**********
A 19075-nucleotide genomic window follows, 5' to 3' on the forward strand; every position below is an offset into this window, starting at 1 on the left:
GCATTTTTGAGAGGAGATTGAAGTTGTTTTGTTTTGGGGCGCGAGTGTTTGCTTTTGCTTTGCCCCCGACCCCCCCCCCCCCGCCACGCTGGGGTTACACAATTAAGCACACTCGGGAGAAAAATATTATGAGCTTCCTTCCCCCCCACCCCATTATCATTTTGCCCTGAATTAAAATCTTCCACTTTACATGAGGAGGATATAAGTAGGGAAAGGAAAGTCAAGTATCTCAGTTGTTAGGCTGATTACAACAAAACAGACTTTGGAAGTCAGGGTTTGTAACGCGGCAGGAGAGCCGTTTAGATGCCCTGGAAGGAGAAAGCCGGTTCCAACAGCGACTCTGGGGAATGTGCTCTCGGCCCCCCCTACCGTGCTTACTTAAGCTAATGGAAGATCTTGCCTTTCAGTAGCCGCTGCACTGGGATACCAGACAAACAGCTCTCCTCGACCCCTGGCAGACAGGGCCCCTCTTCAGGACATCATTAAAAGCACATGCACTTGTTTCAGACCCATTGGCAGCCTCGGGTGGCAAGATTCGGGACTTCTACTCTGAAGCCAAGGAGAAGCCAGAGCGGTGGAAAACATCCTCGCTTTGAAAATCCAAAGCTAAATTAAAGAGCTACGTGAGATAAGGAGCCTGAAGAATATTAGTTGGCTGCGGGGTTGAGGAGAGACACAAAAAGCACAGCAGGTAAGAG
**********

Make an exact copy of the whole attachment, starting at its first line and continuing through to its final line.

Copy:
A 19075-nucleotide genomic window follows, 5' to 3' on the forward strand; every position below is an offset into this window, starting at 1 on the left:
GCATTTTTGAGAGGAGATTGAAGTTGTTTTGTTTTGGGGCGCGAGTGTTTGCTTTTGCTTTGCCCCCGACCCCCCCCCCCCCGCCACGCTGGGGTTACACAATTAAGCACACTCGGGAGAAAAATATTATGAGCTTCCTTCCCCCCCACCCCATTATCATTTTGCCCTGAATTAAAATCTTCCACTTTACATGAGGAGGATATAAGTAGGGAAAGGAAAGTCAAGTATCTCAGTTGTTAGGCTGATTACAACAAAACAGACTTTGGAAGTCAGGGTTTGTAACGCGGCAGGAGAGCCGTTTAGATGCCCTGGAAGGAGAAAGCCGGTTCCAACAGCGACTCTGGGGAATGTGCTCTCGGCCCCCCCTACCGTGCTTACTTAAGCTAATGGAAGATCTTGCCTTTCAGTAGCCGCTGCACTGGGATACCAGACAAACAGCTCTCCTCGACCCCTGGCAGACAGGGCCCCTCTTCAGGACATCATTAAAAGCACATGCACTTGTTTCAGACCCATTGGCAGCCTCGGGTGGCAAGATTCGGGACTTCTACTCTGAAGCCAAGGAGAAGCCAGAGCGGTGGAAAACATCCTCGCTTTGAAAATCCAAAGCTAAATTAAAGAGCTACGTGAGATAAGGAGCCTGAAGAATATTAGTTGGCTGCGGGGTTGAGGAGAGACACAAAAAGCACAGCAGGTAAGAG